As you may have read in the arguments, the death penalty help to curtail future
murderers, thus, we can save more lives. The chances of murdering an innocent man is
In my opinion, I am in favor of the death penalty, because we can save innocent
lives. Life to me is scared as Professor Haag stated. My innocent nephew, Sean
Burgado, who was brutally murdered by a shot gun to the chest, did not have a choice to
make a last statement or make a will before he died. The people on death row can
watch T.V. and enjoy their lives for another 20 years before they are executed. They can
prepare their death by making a will and a last statement. Sean’s murder is still
unsolved, and the killer is enjoying his life somewhere. The murderer(s) will probably
murder another person some day.
I heard on the news last month, February 2000, where a 62 year-old grandmother,
Betty Beets, was pleading for her life because she was on death row and was going to be
executed. At first, I felt very sorry for her, but after doing research on her, I learned she
had five husbands. She had already killed the fourth one, and served a prison sentence
for murder, and she got out of prison early. She murdered the fifth husband-she shot
him, and buried him in her back yard. Betty Beets was imprisoned a second time, and
now was pleading for her life? It has been proven these killers do it again and again. The
rate of recidivism is high for people who commit murder and crimes. I feel murderers
should be executed the first time because chances are they will come out of prison and
kill another innocent person again. We need stricter laws and swift death penalty.
I belong to a group called Parents of Murdered Children (POMC). One of the
woman came forward and told me how her husband shot and killed her five year-old
daughter which she witnessed on her birthday. He attempted to kill the two-year old son,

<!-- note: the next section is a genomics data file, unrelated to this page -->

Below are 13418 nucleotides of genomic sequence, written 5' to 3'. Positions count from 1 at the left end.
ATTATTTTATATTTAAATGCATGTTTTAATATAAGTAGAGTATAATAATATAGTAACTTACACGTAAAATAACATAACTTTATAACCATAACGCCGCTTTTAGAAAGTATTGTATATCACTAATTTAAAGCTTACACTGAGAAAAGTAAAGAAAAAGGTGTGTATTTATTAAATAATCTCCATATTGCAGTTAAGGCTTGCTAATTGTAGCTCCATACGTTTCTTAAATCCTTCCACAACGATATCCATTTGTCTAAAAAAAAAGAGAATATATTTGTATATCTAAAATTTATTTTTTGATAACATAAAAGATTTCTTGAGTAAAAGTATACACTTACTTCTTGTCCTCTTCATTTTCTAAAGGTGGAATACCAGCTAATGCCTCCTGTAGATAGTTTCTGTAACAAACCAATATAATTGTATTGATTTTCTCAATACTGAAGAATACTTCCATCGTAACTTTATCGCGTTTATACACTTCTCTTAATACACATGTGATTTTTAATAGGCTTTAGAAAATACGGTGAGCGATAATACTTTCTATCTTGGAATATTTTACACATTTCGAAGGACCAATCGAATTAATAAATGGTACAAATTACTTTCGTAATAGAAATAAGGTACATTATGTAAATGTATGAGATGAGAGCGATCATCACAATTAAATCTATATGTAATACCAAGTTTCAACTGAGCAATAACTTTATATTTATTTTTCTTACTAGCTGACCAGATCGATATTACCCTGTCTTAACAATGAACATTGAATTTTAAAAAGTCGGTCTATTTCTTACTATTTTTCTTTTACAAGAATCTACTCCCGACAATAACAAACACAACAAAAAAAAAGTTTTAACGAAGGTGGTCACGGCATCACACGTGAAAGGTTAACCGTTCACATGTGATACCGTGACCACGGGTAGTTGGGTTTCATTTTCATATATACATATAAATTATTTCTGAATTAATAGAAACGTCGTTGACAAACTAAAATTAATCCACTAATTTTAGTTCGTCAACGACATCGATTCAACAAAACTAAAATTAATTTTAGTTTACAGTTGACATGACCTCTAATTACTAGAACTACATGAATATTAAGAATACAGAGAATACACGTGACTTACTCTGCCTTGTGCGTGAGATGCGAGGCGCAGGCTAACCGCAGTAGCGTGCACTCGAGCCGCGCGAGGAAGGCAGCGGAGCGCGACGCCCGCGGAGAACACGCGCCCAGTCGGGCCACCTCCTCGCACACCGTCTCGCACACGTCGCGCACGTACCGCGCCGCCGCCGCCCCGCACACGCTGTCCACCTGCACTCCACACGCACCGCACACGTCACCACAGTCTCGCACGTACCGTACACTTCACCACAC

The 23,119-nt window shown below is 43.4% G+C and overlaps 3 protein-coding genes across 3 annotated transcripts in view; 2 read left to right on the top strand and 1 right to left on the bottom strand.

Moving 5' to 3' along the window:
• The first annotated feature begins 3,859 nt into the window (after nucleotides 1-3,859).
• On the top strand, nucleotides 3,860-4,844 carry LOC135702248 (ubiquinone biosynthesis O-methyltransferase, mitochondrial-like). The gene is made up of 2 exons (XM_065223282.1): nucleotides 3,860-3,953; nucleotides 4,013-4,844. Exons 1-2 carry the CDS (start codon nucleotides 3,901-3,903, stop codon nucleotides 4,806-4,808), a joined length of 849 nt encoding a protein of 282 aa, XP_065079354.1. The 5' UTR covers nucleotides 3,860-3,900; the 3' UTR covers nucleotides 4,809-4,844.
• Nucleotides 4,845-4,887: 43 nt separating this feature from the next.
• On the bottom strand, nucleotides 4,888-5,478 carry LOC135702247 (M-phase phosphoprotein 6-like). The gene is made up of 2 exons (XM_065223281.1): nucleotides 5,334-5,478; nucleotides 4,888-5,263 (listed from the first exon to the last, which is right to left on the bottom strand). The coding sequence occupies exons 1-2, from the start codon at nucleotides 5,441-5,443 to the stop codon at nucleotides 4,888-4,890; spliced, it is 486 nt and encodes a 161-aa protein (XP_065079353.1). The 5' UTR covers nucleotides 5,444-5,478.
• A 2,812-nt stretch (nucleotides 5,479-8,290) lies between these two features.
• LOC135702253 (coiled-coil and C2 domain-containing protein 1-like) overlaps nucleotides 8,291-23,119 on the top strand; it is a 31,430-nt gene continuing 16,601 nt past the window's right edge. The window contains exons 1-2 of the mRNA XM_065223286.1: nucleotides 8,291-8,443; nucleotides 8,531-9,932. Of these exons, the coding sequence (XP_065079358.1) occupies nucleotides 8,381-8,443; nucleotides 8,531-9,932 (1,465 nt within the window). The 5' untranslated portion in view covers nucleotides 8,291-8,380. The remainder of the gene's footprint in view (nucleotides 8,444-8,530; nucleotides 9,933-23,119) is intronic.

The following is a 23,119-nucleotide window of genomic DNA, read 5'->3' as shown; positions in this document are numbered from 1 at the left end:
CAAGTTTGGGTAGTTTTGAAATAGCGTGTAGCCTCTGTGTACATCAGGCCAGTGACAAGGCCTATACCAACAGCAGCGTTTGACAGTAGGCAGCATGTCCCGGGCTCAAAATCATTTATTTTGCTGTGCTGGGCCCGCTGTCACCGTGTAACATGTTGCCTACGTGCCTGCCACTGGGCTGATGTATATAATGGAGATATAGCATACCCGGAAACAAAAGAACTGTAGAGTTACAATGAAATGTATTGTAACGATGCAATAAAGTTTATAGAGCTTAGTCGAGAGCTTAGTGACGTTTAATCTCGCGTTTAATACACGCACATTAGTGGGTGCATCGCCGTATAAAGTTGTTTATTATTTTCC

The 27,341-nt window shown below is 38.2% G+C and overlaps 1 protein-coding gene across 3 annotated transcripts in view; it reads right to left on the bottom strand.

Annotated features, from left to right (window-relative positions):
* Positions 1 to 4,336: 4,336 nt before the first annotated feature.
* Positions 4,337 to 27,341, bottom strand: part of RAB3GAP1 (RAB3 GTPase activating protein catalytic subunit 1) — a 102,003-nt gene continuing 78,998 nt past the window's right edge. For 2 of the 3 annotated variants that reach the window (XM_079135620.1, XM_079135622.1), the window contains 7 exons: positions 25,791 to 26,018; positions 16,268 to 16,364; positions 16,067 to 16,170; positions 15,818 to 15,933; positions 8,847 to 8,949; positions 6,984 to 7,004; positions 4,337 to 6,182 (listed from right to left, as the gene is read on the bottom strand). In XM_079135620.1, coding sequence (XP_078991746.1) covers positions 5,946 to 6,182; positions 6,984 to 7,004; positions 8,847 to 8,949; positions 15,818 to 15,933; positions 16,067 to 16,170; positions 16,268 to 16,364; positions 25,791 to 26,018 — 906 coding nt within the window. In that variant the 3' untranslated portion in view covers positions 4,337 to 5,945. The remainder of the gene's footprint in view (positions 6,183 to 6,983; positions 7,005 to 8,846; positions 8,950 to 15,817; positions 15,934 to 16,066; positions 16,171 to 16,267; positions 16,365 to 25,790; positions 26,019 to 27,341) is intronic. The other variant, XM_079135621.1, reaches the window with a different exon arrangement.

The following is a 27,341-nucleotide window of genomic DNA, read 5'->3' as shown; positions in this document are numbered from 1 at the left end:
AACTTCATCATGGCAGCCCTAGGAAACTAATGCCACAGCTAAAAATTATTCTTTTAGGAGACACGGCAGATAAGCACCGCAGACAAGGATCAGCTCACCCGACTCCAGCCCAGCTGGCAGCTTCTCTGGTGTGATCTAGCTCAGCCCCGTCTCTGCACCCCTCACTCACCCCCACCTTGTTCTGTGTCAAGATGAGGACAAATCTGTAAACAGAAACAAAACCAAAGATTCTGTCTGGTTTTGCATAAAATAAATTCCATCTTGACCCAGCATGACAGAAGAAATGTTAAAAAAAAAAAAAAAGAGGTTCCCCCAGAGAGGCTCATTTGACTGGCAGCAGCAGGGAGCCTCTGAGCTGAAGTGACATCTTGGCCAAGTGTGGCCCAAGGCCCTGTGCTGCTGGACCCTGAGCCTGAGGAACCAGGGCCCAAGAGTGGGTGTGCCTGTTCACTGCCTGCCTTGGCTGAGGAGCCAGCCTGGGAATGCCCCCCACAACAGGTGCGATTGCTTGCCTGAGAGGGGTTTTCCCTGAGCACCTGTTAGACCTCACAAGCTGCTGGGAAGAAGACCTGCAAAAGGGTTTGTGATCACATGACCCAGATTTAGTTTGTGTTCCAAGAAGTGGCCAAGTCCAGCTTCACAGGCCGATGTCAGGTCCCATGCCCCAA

too, but fortunately, the gun he was using didn’t go off a second time, because it was too
old and the son’s life was sparred. Her husband’s intention was to kill the two children,
and himself on her (the wife’s) birthday. He said, if I can’t have my children you won’t
either. Everything to her is still a nightmare.
He (the husband) was sentenced to death, but committed suicide in prison. She
recently learned that prior to the killing he had contracted someone $5,000 to burn their
house while she and the kids were inside.
She said she would have gone to see her husband being executed if he lived
because she didn’t want him out again. She said, “To me, I think for the most part, I
didn’t care what happened to him. I just didn’t want him to be out again after what he
did. I told the District Attorney that I was afraid that he would get out and try to finish
what he started” (Email, personal communication- March 31, 2000).
There are too many stories like these where people deserve the death penalty for
killing other people. If they are released from prison, they will kill other innocent lives
I believe life is sacred, therefore, one who takes a life should have his own life
taken away, too. The Lord said in Exodus “Thou shalt not kill!”. It is one of the Ten
The laws today are too lenient. If there is no death penalty in your state, and a
criminal kills someone, it is because he felt he could get out in 10 years or less from
prison. There is no fear of death for him. They see other murderers in the state get away
with murder, so they, too, can get away with it. They don’t have to fear the death
penalty. In fact, I read where a husband intentionally moved to a non death penalty state,
so he could murder his wife and get away with it. Many murders are premeditated.
People in the “heat of passion” should make it a point to evade the argument or the
environment. Remember it could be one of your loved ones. Can you imagine what it
would be like to have your loved one murdered? There are no words that can explain the
loss of your loved one to murder. Call your state legislature representatives today to
enforce the death penalty in your state!
The purpose of this paper is to look at both sides of the arguments of the death
penalty-the pros and cons, and how our criminal justice system makes legislatures, courts,
and the U.S. Supreme Court chose to resolve issues. Interesting issues are brought up
like the fear of the death penalty, bible quotes, how life is sacred, and the execution of the
innocent. You will note too much emphasis is placed on the convicted murderer and not
on the victim. The murderers get out of prison early and murder again. There are
evidence to both sides of the argument in whether the death penalty is a deterrent or not.
In question of the death penalty, I ask you to weigh both sides of the argument carefully
and make your decision based on the action that will serve the best humanitarian purpose
of criminal law.